Pregnancy and Gestational Diabetes
What is Gestational Diabetes?
Gestational diabetes is a condition characterized by high blood sugar (glucose) levels that is first recognized during pregnancy. The condition occurs in approximately 4% of all pregnancies.
What Causes Gestational Diabetes?
Almost all women have some degree of impaired glucose intolerance as a result of hormonal changes that occur during pregnancy. That means that their blood sugar may be higher than normal, but not high enough to have diabetes. During the later part of pregnancy (the third trimester), these hormonal changes place pregnant woman at risk for gestational diabetes.
During pregnancy, increased levels of certain hormones made in the placenta (the organ that connects the baby by the umbilical cord to the uterus) help shift nutrients from the mother to the developing fetus. Other hormones are produced by the placenta to help prevent the mother from developing low blood sugar. They work by resisting the actions of insulin.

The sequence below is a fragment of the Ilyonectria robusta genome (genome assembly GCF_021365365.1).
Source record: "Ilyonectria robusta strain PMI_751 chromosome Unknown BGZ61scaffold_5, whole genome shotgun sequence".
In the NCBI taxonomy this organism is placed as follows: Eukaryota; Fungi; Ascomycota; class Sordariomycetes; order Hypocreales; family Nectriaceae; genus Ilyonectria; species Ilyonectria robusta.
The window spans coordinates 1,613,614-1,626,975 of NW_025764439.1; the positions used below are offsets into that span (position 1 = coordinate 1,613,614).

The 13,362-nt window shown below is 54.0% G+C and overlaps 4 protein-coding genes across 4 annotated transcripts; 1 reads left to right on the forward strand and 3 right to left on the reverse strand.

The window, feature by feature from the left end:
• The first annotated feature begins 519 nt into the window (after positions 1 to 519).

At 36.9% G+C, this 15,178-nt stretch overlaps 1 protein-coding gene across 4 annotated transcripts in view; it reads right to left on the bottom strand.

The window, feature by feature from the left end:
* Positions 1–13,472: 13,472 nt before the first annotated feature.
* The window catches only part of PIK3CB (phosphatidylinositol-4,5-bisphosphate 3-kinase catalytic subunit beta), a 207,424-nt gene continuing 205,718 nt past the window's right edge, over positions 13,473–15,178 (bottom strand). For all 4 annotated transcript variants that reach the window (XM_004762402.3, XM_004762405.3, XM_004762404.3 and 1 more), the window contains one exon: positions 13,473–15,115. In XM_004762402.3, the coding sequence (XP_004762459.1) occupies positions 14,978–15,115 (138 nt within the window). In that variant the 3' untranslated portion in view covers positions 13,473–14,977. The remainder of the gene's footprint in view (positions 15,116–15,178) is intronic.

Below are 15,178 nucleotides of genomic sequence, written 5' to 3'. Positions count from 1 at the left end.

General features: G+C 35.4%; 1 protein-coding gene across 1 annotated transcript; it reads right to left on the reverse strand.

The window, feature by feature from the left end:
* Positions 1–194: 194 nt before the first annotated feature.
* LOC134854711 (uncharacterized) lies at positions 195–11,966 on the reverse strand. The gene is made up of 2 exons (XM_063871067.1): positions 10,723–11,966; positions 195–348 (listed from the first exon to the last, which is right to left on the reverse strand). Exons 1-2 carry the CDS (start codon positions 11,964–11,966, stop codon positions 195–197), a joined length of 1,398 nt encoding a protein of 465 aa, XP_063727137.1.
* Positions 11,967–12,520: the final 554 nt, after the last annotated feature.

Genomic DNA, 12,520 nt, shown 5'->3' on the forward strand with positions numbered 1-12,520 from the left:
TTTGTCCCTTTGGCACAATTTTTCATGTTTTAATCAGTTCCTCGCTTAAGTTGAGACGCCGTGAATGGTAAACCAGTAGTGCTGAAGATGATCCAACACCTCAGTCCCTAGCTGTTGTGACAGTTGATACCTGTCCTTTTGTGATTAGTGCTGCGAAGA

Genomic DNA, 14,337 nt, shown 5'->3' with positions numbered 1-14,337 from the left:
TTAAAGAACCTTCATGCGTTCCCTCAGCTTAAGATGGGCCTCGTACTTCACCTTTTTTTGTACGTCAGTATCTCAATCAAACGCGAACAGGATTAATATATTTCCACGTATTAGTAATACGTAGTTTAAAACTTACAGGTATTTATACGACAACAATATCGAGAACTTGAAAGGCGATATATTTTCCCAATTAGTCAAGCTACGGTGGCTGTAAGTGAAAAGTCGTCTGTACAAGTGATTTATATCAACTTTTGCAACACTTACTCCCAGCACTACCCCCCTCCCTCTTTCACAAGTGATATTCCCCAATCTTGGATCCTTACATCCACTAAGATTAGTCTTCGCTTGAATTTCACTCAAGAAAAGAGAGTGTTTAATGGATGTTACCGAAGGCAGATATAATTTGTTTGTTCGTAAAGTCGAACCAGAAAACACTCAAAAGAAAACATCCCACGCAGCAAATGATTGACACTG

Over the course of the pregnancy, these hormones lead to progressive impaired glucose intolerance (higher blood sugar levels). To try to decrease blood sugar levels, the body makes more insulin to get glucose into cells to be used for energy.
Usually the mother's pancreas is able to produce more insulin (about three times the normal amount) to overcome the effect of the pregnancy hormones on blood sugar levels. If, however, the pancreas cannot produce enough insulin to overcome the effect of the increased hormones during pregnancy, blood sugar levels will rise, resulting in gestational diabetes.
What Are the Complications of Gestational Diabetes?
Diabetes can affect the developing fetus throughout the pregnancy. In early pregnancy, a mother's diabetes can result in birth defects and an increased rate of miscarriage. Many of the birth defects that occur affect major organs such as the brain and heart.
During the second and third trimester, a mother's diabetes can lead to over-nutrition and excess growth of the baby. Having a large baby increases risks during labor and delivery. For example, large babies often require caesarean deliveries and if he or she is delivered vaginally, they are at increased risk for trauma to their shoulder.
In addition, when fetal over-nutrition occurs and hyperinsulinemia results, the baby's blood sugar can drop very low after birth, since it won't be receiving the high blood sugar from the mother.
However, with proper treatment, you can deliver a healthy baby despite having diabetes.
Reviewed on 5/15/2012
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